Empire // supreme power in governing; imperial power; supreme control; absolute sway.
All Hail The King. It finally makes sense. This is the game Walt’s playing. It’s not about the meth, or money, or cancer, or even his family. It’s about Walt’s desire for power. Supreme power. Imperial power. Absolute sway. The potential to take the world by storm.
Has this always been what it’s about? Or is it only as Skylar (Anna Gunn) waits for him to die that Walt (Bryan Cranston) decides he has nothing else left to live for?
Did Walt become a soulless evil, or did he begin the journey this way? What does the demise of a man look like?
Jesse calls Todd (the man who doesn’t hesitate in killing an innocent 12-year-old boy), “Ricky Hitler.” Breaking Bad is dealing with the fascinating and terrifying question of how Hitler became Hitler. In Walter White, creator Vince Gilligan says it happens by putting yourself on a throne and manipulating the world to worship you with respect, love, money, and business. Walt is right, this isn’t about the meth. And the reason Breaking Bad is so powerful is because it never was. This is a series about our humanity. About the ways of being human that we worship, celebrate, and become.
“Jesse, nothing can change this. Now, finally, we are self-sufficient. No one to answer to except ourselves. In a year, a year and a half…we’ll have plenty of time for soul searching. Now, we cook.”
I don’t know if I feel relieved to finally hear Walt confess his strategy out loud: cook meth now, accumulate power regardless of consequence, and question ourselves (maybe even find ourselves) later. Or if I’m more afraid than ever of what’s coming next. It’s probably a little of both.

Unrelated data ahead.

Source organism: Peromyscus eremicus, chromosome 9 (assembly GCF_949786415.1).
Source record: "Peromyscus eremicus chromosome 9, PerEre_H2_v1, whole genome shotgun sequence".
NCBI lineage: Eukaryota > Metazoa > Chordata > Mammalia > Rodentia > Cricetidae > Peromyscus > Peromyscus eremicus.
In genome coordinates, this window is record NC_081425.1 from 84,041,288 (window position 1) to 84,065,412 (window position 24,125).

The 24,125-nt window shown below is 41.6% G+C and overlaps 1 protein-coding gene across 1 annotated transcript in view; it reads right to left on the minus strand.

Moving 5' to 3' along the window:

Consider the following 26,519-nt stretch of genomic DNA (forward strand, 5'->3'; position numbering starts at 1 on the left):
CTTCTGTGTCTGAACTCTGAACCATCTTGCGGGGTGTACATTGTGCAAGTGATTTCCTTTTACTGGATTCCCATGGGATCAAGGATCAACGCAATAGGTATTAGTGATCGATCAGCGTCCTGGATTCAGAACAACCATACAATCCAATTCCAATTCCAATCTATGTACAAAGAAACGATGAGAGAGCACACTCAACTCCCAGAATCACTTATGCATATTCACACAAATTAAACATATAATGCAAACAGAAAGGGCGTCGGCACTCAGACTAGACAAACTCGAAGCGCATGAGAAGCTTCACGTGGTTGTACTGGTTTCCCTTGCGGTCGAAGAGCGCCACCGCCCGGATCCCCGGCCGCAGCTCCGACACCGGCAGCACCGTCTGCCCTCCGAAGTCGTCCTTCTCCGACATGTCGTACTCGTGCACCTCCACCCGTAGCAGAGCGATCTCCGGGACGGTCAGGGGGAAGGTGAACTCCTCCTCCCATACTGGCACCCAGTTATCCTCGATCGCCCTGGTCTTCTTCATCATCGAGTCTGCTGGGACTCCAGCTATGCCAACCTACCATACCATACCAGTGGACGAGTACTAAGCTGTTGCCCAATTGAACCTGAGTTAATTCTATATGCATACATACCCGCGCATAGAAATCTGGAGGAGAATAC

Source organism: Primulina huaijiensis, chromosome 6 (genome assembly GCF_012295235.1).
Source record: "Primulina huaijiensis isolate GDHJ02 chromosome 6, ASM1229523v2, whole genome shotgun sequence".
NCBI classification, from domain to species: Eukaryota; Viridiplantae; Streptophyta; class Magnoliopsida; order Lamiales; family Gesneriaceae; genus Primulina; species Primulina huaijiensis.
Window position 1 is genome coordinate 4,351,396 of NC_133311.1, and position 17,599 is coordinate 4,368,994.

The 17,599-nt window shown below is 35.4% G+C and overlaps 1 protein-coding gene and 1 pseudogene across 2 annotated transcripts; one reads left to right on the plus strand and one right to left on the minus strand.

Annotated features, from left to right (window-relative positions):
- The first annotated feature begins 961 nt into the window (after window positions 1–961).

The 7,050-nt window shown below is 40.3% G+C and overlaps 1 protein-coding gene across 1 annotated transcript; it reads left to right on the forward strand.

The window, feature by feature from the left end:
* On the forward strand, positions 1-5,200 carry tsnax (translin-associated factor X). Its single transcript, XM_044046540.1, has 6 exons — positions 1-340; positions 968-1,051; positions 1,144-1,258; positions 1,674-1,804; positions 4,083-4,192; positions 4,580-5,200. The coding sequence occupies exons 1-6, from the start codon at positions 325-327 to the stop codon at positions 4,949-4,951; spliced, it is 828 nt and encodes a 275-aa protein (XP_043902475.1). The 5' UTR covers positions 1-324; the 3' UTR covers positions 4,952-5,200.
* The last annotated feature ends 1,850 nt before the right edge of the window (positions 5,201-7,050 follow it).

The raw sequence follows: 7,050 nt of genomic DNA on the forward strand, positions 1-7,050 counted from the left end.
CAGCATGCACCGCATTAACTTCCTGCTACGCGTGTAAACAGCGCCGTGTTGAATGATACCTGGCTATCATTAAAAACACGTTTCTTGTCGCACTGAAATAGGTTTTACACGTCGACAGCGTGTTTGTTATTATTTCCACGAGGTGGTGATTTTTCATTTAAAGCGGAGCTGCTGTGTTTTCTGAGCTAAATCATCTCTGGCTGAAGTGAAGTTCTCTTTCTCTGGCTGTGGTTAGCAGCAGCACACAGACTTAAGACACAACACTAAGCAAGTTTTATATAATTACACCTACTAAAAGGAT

Remember earlier in the season when Jesse’s (Aaron Paul) girlfriend, Andrea, comes home with a bag of groceries and invites Walt to stay for dinner? And soon after Walt manipulates Jesse to throw away his chance for family? We see a parallel of that scene in the sixth episode of season five, “Buyout.” Except this time it’s Skylar coming home with dinner and Walt insisting that Jesse stay. What happens around their dinner table says it all.
Saul (Bob Odenkirk) warns Mike (Jonathan Banks), “Whatever you’ve got planned, best pull the rip chord while you still have the chance.”
Walt promises everybody can win.
But when you reduce life to a game of winning and losing, as Walt has done, you create a dualism that is impossible to escape unharmed.
Keep up with the rest of Season Five:
Episode One – “Is Redemption Possible For Walter White?”
Episode Two – “Madrigal, Money, and Metanoia”
Episode Three – “Breaking Bad Made Whole?”
Episode Four – “An Object Lesson and Breaking Bad’s Next Move”
Episode Five – “Is The Thrill of Breaking Bad Over?”